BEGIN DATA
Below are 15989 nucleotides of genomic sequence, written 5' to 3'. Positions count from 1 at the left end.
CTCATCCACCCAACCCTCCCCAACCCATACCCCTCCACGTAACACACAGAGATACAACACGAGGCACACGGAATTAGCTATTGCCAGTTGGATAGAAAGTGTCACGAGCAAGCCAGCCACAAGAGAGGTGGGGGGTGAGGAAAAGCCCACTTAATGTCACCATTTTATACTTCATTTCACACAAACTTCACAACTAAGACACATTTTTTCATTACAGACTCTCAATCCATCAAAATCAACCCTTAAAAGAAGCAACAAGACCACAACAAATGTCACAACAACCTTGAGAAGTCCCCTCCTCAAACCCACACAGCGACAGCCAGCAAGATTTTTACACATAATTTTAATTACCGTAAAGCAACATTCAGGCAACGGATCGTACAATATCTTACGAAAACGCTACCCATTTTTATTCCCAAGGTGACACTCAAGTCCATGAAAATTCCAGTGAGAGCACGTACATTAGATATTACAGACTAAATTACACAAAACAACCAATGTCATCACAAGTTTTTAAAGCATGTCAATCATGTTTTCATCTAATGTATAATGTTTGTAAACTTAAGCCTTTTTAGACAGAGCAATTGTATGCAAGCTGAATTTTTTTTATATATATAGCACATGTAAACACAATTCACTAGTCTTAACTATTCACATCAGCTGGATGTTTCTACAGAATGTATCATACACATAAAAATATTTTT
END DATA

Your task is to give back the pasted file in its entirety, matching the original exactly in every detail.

Below are 15989 nucleotides of genomic sequence, written 5' to 3'. Positions count from 1 at the left end.
CTCATCCACCCAACCCTCCCCAACCCATACCCCTCCACGTAACACACAGAGATACAACACGAGGCACACGGAATTAGCTATTGCCAGTTGGATAGAAAGTGTCACGAGCAAGCCAGCCACAAGAGAGGTGGGGGGTGAGGAAAAGCCCACTTAATGTCACCATTTTATACTTCATTTCACACAAACTTCACAACTAAGACACATTTTTTCATTACAGACTCTCAATCCATCAAAATCAACCCTTAAAAGAAGCAACAAGACCACAACAAATGTCACAACAACCTTGAGAAGTCCCCTCCTCAAACCCACACAGCGACAGCCAGCAAGATTTTTACACATAATTTTAATTACCGTAAAGCAACATTCAGGCAACGGATCGTACAATATCTTACGAAAACGCTACCCATTTTTATTCCCAAGGTGACACTCAAGTCCATGAAAATTCCAGTGAGAGCACGTACATTAGATATTACAGACTAAATTACACAAAACAACCAATGTCATCACAAGTTTTTAAAGCATGTCAATCATGTTTTCATCTAATGTATAATGTTTGTAAACTTAAGCCTTTTTAGACAGAGCAATTGTATGCAAGCTGAATTTTTTTTATATATATAGCACATGTAAACACAATTCACTAGTCTTAACTATTCACATCAGCTGGATGTTTCTACAGAATGTATCATACACATAAAAATATTTTT